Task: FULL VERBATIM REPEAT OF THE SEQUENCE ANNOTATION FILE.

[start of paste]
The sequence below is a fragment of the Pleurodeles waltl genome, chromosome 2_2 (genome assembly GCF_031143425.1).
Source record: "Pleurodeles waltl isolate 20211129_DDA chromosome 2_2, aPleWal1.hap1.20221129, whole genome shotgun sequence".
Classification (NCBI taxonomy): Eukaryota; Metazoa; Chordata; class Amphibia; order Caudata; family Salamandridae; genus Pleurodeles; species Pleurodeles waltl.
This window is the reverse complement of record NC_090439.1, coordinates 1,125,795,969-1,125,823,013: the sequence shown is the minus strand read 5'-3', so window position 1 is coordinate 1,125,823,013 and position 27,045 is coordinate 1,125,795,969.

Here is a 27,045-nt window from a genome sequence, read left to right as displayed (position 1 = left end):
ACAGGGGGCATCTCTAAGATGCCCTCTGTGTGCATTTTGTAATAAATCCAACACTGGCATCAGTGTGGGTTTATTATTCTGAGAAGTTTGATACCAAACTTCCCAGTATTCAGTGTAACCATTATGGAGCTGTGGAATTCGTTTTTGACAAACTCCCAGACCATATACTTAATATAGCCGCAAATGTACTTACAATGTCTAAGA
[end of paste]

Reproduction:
The sequence below is a fragment of the Pleurodeles waltl genome, chromosome 2_2 (genome assembly GCF_031143425.1).
Source record: "Pleurodeles waltl isolate 20211129_DDA chromosome 2_2, aPleWal1.hap1.20221129, whole genome shotgun sequence".
Classification (NCBI taxonomy): Eukaryota; Metazoa; Chordata; class Amphibia; order Caudata; family Salamandridae; genus Pleurodeles; species Pleurodeles waltl.
This window is the reverse complement of record NC_090439.1, coordinates 1,125,795,969-1,125,823,013: the sequence shown is the minus strand read 5'-3', so window position 1 is coordinate 1,125,823,013 and position 27,045 is coordinate 1,125,795,969.

Here is a 27,045-nt window from a genome sequence, read left to right as displayed (position 1 = left end):
ACAGGGGGCATCTCTAAGATGCCCTCTGTGTGCATTTTGTAATAAATCCAACACTGGCATCAGTGTGGGTTTATTATTCTGAGAAGTTTGATACCAAACTTCCCAGTATTCAGTGTAACCATTATGGAGCTGTGGAATTCGTTTTTGACAAACTCCCAGACCATATACTTAATATAGCCGCAAATGTACTTACAATGTCTAAGA